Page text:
Hello World! A New Beginning for Sunisthefuture

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This is the beginning of a new and exciting journey. I feel as though all of my past training and experience (in math, engineering, sciences, and education), at this juncture in human history, had been preparing for me to face the challenges in our new world of renewable energy. My earnestness in teaching and sharing knowledge and experience in math and sciences is intersecting  my fervor for solar and renewable energy technology for a quarter century.

The current energy dynamics dictates that the world will soon run out of relatively cheap and easily accessible oil (Campbell & Laherrere, 1998) and to be followed with natural gas and coal. So a growing number of environmentalists, scientists, economists, policy experts and citizens understand that alternative energies must be developed quickly; delaying of such developments in alternative energies would at best lead to sagging economic output and productivity and massive wealth transfers to the oil-rich countries of the Middle East by the middle of twenty-first century and at worst may lead to global ecological melt-down, increased wars among nations for oil reserves, and human sufferings on an unimaginable scale.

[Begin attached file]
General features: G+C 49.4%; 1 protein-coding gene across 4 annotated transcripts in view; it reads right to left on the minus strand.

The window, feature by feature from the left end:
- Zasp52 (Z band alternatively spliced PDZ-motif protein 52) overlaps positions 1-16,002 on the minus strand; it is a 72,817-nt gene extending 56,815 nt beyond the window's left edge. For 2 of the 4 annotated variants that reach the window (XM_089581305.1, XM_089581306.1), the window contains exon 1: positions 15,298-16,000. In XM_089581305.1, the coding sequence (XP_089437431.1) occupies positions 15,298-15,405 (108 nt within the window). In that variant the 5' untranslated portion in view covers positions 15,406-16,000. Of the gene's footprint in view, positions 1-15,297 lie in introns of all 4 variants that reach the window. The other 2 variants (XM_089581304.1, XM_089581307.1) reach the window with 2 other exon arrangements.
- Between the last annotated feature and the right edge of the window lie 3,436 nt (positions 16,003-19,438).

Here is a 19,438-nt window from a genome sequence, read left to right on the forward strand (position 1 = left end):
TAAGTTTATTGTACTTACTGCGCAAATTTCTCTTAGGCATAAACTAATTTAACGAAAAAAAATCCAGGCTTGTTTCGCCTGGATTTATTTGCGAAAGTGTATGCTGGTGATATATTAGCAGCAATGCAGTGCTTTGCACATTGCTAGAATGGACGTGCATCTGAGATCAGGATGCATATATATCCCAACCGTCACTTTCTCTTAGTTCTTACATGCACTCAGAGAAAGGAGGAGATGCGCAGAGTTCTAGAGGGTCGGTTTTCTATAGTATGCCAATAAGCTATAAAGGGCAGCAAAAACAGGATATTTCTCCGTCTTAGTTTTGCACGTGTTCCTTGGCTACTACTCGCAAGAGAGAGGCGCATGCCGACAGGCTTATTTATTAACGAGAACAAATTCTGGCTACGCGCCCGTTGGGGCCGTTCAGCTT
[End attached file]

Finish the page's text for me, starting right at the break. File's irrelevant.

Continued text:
My interest in solar and renewable energy went as far back to my freshman year in college, while working on a solar energy project, I came to realize that there were only about twenty or so solar companies in US at the time. About twenty-five years ago, after my graduate work was completed at University of Illinois at Urbana-Chmpaign in applied math and engineering, I was one of the three finalists being considered for a position at Argonne National Lab (our nation’s  first national laboratory). One of the panelists of interviewers asked me, “Where do you see the future direction of our energy?” Even realizing that Argonne National Lab was responsible for developing many of the advanced nuclear reactor designs at that time, I could not contain my enthusiasm and honest belief in solar energy and responded, “The cleanest, safest form of renewable energy, without much movable parts… in time, this is where the future will lie, in solar energy.” It may had been a difficult assertion to accept at that time, but a quarter century later, with a recent wiki analysis sponsosred by Etrade, solar industry is now reaching revenues of more than $50-60 billion in a year (in 2009, PV or photovotaics of solar industry alone was reaching revenues of $38.5 billion according to www.wikinvest.com, and www.solarbuzz.com is forecasting the demand growth at more than 100% in 2010). Programs and incentives that have directly stimulated recent growth of renewable energy markets and photovotaics, in particular, included feed-in-tariffs, net-metering, rebate programs, consumer tax deductions, and production tax credits. (Bradford, 2006).